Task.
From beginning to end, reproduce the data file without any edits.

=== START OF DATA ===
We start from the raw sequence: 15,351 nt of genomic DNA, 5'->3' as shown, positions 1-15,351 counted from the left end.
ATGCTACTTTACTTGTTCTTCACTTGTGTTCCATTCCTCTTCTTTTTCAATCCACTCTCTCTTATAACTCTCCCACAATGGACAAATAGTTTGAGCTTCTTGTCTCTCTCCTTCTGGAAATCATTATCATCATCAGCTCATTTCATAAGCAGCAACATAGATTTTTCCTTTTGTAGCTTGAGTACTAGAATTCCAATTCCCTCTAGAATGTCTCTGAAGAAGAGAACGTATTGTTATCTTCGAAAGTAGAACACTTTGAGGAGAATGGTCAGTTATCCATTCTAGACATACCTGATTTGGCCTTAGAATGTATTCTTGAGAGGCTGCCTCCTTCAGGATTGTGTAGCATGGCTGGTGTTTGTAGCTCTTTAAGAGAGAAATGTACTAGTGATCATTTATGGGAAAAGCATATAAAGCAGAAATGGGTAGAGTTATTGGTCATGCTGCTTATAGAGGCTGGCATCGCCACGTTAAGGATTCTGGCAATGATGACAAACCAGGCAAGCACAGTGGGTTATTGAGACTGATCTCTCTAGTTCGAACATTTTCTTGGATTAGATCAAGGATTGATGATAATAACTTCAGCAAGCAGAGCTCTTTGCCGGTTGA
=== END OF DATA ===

We start from the raw sequence: 15,351 nt of genomic DNA, 5'->3' as shown, positions 1-15,351 counted from the left end.
ATGCTACTTTACTTGTTCTTCACTTGTGTTCCATTCCTCTTCTTTTTCAATCCACTCTCTCTTATAACTCTCCCACAATGGACAAATAGTTTGAGCTTCTTGTCTCTCTCCTTCTGGAAATCATTATCATCATCAGCTCATTTCATAAGCAGCAACATAGATTTTTCCTTTTGTAGCTTGAGTACTAGAATTCCAATTCCCTCTAGAATGTCTCTGAAGAAGAGAACGTATTGTTATCTTCGAAAGTAGAACACTTTGAGGAGAATGGTCAGTTATCCATTCTAGACATACCTGATTTGGCCTTAGAATGTATTCTTGAGAGGCTGCCTCCTTCAGGATTGTGTAGCATGGCTGGTGTTTGTAGCTCTTTAAGAGAGAAATGTACTAGTGATCATTTATGGGAAAAGCATATAAAGCAGAAATGGGTAGAGTTATTGGTCATGCTGCTTATAGAGGCTGGCATCGCCACGTTAAGGATTCTGGCAATGATGACAAACCAGGCAAGCACAGTGGGTTATTGAGACTGATCTCTCTAGTTCGAACATTTTCTTGGATTAGATCAAGGATTGATGATAATAACTTCAGCAAGCAGAGCTCTTTGCCGGTTGA